What does the experience of communication labor tell us about ‘intellectuality’ monetized by datafication?

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Akmeraner Y.


  • Publication Type: Conference Paper / Summary Text
  • City: Turin
  • Country: Italy
  • Page Numbers: pp.7-8
  • Istanbul University Affiliated: Yes


Due to the informatization of capitalist production, everyone has somewhat

the function of intellectual today. The historical divide between intellectuals and ‘nonintellectuals’ that Antonio Gramsci expected to be broken down via the mass party and mass

education has been blurred more than ever thanks to the informatization of the workforce.

With this paper I aim to discuss the role of intellectuality in the post-Ford era drawing on

the experiences of the advertising practitioners who encounter mass intellectuality captured

by datafication in certain ways. Based on a case study carried out in the Istanbul office of

a global communications agency in Turkey, this paper argues that datafied intellectuality

is a new actor in advertising production and might limit the autonomy of advertising

practitioners. Ultimately, I expect to contribute to the understanding of the contemporary role

of intellectuality by employing the concept of immaterial labor in an empirical case. Keywords:

mass intellectuality, communication labor, advertising practitioners, datafication. Background

Antonio Gramsci says that “All men are intellectuals…but not all men have in society the

function of intellectuals” (Gramsci, 2000: 304). For Gramsci, the political role of organic

intellectuals of the proletariat was to equip the working class with certain educational and

intellectual capabilities. However, contrary to Gramsci’s expectations, the intellectualization of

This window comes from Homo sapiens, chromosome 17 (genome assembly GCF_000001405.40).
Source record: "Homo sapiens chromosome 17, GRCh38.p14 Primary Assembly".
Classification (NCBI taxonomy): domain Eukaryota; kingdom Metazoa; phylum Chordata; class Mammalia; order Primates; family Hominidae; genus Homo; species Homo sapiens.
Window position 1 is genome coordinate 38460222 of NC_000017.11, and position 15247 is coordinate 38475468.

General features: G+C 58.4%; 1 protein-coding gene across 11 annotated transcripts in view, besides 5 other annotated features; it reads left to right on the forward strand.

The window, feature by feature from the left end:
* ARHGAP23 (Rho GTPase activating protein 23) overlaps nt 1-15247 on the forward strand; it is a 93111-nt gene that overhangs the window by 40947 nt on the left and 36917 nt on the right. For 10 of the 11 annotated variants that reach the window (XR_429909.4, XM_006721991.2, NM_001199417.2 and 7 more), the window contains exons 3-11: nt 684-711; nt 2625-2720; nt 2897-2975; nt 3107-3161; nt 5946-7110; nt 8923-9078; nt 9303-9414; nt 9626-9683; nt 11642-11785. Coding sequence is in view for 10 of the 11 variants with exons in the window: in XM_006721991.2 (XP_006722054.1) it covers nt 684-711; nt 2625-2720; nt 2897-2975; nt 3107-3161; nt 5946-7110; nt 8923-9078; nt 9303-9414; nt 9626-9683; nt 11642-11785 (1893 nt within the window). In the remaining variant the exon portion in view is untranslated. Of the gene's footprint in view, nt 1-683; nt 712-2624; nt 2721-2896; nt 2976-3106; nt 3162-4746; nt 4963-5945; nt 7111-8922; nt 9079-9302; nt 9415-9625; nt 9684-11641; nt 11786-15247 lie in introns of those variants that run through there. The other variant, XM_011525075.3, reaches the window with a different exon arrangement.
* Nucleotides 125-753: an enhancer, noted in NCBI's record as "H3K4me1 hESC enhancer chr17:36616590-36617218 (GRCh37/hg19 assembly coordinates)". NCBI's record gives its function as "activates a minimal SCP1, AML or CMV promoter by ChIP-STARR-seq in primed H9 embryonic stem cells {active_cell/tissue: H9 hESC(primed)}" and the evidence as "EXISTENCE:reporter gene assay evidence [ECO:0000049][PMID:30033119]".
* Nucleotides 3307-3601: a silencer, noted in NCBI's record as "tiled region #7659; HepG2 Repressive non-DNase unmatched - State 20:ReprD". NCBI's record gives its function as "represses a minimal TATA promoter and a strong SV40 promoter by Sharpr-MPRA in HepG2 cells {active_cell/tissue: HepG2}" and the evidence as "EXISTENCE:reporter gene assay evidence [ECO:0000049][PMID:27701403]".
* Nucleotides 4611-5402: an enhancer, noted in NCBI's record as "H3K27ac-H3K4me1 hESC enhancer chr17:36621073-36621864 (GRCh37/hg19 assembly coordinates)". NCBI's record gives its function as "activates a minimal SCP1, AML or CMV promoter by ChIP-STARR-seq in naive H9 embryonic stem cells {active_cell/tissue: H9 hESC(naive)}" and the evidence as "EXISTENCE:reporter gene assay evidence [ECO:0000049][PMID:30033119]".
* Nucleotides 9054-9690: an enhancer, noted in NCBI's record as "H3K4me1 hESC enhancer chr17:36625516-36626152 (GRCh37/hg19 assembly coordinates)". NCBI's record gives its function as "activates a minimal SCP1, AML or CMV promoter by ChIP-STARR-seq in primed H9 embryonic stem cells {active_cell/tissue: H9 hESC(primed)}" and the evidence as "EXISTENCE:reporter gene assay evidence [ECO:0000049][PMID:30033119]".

the working class was not achieved by the political leadership of organic intellectuals but the

informatization of capitalist production via techno-scientific developments as a response to

the resistance of the working class. This resulted in the reorganization of production by setting

several activities productive such as defining cultural-artistic standards and public opinion,

which redefined the role of intellectuals in society as mass intellectuality (Lazzarato, 1994: 132-

133). Intellectual skills traditionally defined as ‘professional’ diffuse into society while human

abilities such as communicative and cognitive competencies become productive (Virno, 2007;

2004: 110). While digitalization supported mass intellectuality, datafication captures the value

created by mass intellectuality and monetizes it in various ways (Turow, Mcguigan & Maris,

2015; Cote, 2014). One of these ways is putting mass intellectuality into work in advertising

production. This presents a challenge for the traditional occupations that produce culturalintellectual content of commodities. Advertising practitioners are one of these groups who

have been strongly facing this challenge. Although the agency of consumers/users has